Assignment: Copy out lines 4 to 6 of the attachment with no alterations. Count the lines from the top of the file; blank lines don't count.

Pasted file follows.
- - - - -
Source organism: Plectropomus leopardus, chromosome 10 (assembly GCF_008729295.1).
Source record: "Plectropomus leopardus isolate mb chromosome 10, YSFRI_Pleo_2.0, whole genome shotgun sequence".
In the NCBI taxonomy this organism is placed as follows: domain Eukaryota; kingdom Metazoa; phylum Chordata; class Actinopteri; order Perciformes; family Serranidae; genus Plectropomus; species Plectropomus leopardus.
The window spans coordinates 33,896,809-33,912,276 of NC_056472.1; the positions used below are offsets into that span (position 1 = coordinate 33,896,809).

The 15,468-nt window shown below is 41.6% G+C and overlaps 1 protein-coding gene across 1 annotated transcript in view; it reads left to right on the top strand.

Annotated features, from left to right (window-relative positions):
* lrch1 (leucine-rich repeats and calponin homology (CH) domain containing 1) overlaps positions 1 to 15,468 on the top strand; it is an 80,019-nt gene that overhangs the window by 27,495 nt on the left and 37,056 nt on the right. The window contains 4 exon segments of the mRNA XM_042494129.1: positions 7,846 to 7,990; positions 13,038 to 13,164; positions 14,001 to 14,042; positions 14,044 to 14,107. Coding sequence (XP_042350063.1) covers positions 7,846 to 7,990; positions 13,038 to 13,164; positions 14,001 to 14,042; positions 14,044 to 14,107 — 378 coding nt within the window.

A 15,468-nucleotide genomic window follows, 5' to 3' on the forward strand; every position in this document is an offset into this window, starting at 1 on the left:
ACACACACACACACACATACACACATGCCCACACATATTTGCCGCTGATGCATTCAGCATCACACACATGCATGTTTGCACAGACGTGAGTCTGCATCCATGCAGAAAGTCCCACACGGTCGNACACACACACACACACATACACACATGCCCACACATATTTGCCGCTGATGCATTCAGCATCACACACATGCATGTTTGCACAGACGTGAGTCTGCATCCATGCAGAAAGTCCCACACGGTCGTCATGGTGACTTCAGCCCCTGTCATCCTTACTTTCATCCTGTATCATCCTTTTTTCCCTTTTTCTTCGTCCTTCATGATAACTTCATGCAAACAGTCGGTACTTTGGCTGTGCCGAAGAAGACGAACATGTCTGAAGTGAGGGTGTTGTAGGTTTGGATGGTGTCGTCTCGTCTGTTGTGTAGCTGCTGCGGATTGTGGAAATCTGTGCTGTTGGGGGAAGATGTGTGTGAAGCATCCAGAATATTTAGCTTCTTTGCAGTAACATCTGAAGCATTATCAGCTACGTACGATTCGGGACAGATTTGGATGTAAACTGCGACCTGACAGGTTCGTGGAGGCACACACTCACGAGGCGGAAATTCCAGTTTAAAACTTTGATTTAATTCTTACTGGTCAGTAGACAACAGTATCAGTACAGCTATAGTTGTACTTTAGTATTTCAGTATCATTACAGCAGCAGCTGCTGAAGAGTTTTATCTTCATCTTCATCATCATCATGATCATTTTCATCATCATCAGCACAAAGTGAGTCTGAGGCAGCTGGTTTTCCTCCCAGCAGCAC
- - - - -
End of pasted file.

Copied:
The window spans coordinates 33,896,809-33,912,276 of NC_056472.1; the positions used below are offsets into that span (position 1 = coordinate 33,896,809).

The 15,468-nt window shown below is 41.6% G+C and overlaps 1 protein-coding gene across 1 annotated transcript in view; it reads left to right on the top strand.

Annotated features, from left to right (window-relative positions):